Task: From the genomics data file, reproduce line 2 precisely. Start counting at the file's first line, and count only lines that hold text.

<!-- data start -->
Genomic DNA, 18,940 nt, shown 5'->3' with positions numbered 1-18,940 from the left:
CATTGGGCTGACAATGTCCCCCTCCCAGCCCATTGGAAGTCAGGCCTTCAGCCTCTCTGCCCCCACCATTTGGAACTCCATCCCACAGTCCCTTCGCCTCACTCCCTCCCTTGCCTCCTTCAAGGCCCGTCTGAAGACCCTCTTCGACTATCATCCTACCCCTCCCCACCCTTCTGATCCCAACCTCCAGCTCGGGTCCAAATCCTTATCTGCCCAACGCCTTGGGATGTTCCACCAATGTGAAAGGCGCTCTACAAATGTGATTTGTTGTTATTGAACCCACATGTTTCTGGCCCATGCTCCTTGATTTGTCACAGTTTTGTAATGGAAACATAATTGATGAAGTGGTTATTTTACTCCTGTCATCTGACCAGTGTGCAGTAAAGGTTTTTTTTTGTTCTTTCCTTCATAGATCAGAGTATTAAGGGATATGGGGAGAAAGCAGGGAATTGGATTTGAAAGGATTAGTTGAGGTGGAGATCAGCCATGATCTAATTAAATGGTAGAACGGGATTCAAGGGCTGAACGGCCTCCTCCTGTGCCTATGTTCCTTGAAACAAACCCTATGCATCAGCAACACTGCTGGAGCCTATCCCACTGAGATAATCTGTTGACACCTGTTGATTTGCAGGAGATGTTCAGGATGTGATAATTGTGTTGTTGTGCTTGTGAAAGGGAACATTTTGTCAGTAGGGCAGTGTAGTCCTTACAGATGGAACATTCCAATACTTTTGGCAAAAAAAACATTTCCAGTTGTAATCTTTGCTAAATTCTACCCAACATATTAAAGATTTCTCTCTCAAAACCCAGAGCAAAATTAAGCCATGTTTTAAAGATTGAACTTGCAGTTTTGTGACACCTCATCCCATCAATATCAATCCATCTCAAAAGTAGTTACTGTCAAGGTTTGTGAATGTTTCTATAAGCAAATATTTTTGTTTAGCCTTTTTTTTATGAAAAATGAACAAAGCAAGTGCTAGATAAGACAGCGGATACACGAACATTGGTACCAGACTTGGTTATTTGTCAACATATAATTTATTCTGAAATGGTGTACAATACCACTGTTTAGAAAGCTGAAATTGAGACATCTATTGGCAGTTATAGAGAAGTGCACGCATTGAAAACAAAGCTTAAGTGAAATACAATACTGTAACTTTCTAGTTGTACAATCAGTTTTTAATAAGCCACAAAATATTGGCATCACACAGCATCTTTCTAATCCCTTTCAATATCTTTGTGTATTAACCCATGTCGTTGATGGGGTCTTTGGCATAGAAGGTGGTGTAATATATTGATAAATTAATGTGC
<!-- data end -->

CATTGGGCTGACAATGTCCCCCTCCCAGCCCATTGGAAGTCAGGCCTTCAGCCTCTCTGCCCCCACCATTTGGAACTCCATCCCACAGTCCCTTCGCCTCACTCCCTCCCTTGCCTCCTTCAAGGCCCGTCTGAAGACCCTCTTCGACTATCATCCTACCCCTCCCCACCCTTCTGATCCCAACCTCCAGCTCGGGTCCAAATCCTTATCTGCCCAACGCCTTGGGATGTTCCACCAATGTGAAAGGCGCTCTACAAATGTGATTTGTTGTTATTGAACCCACATGTTTCTGGCCCATGCTCCTTGATTTGTCACAGTTTTGTAATGGAAACATAATTGATGAAGTGGTTATTTTACTCCTGTCATCTGACCAGTGTGCAGTAAAGGTTTTTTTTTGTTCTTTCCTTCATAGATCAGAGTATTAAGGGATATGGGGAGAAAGCAGGGAATTGGATTTGAAAGGATTAGTTGAGGTGGAGATCAGCCATGATCTAATTAAATGGTAGAACGGGATTCAAGGGCTGAACGGCCTCCTCCTGTGCCTATGTTCCTTGAAACAAACCCTATGCATCAGCAACACTGCTGGAGCCTATCCCACTGAGATAATCTGTTGACACCTGTTGATTTGCAGGAGATGTTCAGGATGTGATAATTGTGTTGTTGTGCTTGTGAAAGGGAACATTTTGTCAGTAGGGCAGTGTAGTCCTTACAGATGGAACATTCCAATACTTTTGGCAAAAAAAACATTTCCAGTTGTAATCTTTGCTAAATTCTACCCAACATATTAAAGATTTCTCTCTCAAAACCCAGAGCAAAATTAAGCCATGTTTTAAAGATTGAACTTGCAGTTTTGTGACACCTCATCCCATCAATATCAATCCATCTCAAAAGTAGTTACTGTCAAGGTTTGTGAATGTTTCTATAAGCAAATATTTTTGTTTAGCCTTTTTTTTATGAAAAATGAACAAAGCAAGTGCTAGATAAGACAGCGGATACACGAACATTGGTACCAGACTTGGTTATTTGTCAACATATAATTTATTCTGAAATGGTGTACAATACCACTGTTTAGAAAGCTGAAATTGAGACATCTATTGGCAGTTATAGAGAAGTGCACGCATTGAAAACAAAGCTTAAGTGAAATACAATACTGTAACTTTCTAGTTGTACAATCAGTTTTTAATAAGCCACAAAATATTGGCATCACACAGCATCTTTCTAATCCCTTTCAATATCTTTGTGTATTAACCCATGTCGTTGATGGGGTCTTTGGCATAGAAGGTGGTGTAATATATTGATAAATTAATGTGC